Antioch’s Dozier-Libbey Medical High School teachers vote to convert to a charter school

On Monday, February 24, 2014, in an effort to remain true to the original mission of an innovative California pathway high school whose vision is “Every student valued, every student challenged, every student prepared to succeed in a changing world,” a petition to convert to an independent public charter high school was filed with the Antioch Unified School District on behalf of the students, faculty, and staff of Dozier-Libbey Medical High School.  This petition was signed by 88% of the tenured teachers at the site, well above the required 50% needed to file, and is expected to be reviewed by district leadership over the next 30 days.

Reasons cited for the conversion included, among others, diverging philosophies between the district and site staffs for program implementation at this dynamic health career–themed school. While faculty and staff at this close-knit school serving just over 600 students regret having to part ways with their school district, most are very optimistic about what the future holds for them and the students as a California conversion charter school. None of the teachers were opposed to the charter conversion. Teachers are looking forward to carrying out the original vision of the school that has been clouded by the district’s cumbersome management and decision-making process. The school will continue to offer a rigorous college preparatory curriculum, with a health care career emphasis, that exceeds traditional academic instructions with a focus on mastery learning and in-class supports for struggling students.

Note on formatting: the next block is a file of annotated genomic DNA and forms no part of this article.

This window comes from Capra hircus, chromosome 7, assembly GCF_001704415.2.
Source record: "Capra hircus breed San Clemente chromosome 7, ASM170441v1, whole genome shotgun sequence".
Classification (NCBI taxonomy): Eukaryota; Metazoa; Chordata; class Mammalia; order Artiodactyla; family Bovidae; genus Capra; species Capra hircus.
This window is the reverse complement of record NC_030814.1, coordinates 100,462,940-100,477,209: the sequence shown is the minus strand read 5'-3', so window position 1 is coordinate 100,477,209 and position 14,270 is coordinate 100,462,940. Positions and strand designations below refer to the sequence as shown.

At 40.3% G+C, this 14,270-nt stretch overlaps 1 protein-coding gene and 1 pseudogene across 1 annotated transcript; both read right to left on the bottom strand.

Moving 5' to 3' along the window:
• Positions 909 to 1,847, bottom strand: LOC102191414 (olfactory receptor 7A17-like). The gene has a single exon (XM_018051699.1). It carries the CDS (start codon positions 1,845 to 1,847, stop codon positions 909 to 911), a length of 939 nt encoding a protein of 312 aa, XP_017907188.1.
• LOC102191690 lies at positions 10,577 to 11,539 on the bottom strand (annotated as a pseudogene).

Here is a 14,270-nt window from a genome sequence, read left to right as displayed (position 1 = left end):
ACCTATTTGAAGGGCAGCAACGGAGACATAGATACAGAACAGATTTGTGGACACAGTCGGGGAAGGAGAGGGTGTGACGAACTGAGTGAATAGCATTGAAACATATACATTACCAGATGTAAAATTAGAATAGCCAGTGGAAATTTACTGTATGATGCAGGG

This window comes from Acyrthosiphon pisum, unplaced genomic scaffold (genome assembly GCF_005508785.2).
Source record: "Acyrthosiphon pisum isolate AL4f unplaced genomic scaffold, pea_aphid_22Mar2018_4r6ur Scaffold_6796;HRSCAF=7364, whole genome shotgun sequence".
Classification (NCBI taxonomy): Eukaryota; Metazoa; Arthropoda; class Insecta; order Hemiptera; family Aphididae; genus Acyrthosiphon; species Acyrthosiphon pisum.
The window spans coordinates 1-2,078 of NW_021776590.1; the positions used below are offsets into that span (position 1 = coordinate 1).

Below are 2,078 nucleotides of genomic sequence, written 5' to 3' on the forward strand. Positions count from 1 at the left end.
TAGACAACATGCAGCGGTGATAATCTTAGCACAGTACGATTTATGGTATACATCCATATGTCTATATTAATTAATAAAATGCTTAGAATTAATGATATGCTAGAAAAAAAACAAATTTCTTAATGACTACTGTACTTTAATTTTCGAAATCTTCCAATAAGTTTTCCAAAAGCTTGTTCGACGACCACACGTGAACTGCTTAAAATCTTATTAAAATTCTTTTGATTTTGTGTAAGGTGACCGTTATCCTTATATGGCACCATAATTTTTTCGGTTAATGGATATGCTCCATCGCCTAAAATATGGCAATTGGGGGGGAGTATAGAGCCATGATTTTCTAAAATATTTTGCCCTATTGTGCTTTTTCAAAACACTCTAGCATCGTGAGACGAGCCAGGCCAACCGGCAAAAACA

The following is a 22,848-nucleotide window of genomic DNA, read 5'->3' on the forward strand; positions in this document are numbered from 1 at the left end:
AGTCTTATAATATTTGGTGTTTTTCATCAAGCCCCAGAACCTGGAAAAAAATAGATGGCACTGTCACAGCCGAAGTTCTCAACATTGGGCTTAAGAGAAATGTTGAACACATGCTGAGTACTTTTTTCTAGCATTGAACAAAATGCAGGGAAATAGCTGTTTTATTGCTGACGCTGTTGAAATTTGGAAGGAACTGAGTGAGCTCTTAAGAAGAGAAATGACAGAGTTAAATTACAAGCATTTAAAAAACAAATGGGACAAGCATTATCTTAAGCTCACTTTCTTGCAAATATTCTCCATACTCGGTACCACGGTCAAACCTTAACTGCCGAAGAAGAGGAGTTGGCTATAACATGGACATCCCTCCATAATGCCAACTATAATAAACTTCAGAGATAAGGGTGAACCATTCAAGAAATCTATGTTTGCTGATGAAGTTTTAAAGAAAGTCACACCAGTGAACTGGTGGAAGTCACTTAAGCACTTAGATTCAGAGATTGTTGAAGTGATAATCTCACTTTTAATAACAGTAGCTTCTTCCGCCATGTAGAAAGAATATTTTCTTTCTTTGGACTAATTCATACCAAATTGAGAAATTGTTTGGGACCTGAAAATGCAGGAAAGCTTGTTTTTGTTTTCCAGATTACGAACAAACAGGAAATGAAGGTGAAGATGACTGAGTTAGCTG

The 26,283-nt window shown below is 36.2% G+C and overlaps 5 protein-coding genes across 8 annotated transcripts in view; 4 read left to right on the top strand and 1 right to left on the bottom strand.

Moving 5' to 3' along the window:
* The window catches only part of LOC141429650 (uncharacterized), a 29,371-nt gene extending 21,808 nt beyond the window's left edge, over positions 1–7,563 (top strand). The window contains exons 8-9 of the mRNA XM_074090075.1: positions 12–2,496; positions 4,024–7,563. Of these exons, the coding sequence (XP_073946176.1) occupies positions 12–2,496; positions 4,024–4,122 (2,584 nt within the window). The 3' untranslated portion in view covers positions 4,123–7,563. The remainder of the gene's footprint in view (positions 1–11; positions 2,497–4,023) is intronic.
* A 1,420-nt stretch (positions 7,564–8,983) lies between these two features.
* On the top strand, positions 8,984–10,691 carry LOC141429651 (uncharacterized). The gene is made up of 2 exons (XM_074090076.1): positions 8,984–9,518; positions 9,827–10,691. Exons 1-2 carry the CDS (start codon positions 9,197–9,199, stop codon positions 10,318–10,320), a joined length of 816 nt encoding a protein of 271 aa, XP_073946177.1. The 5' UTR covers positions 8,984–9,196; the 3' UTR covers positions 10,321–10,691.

The school will remain a public school with the same admission and enrollment policies that existed under the district.  All students currently enrolled at DLMHS will be guaranteed admission to the charter once converted. As evidenced by the strong show of support for the petition by permanent certificated staff, almost all of the faculty is expected to stay on. Reasons for not electing to stay are largely due to personal and professional considerations. Without exception, DLMHS teachers are in support of the charter conversion.

Dozier-Libbey Medical High School opened its doors to 9th graders in 2008 and subsequently added a grade level each year until full enrollment in 2012.  Founded in response to overcrowding in Antioch Unified School District’s two comprehensive high schools, the Superintendent at that time saw an opportunity to open a different kind of school. He was interested in building a high school that had a career focus. He convened community leaders and business people to investigate the labor force needs and they discovered that health care would have the highest employment possibility and that the land adjacent to the space where the new school would be built was going to have a medical facility built on it at the same time. The district made the decision to open a new small school with a healthcare focus. An advisory committee comprised of teachers, district representatives, community members, school founders, and a CEO of the local hospital was formed to oversee the school’s development.

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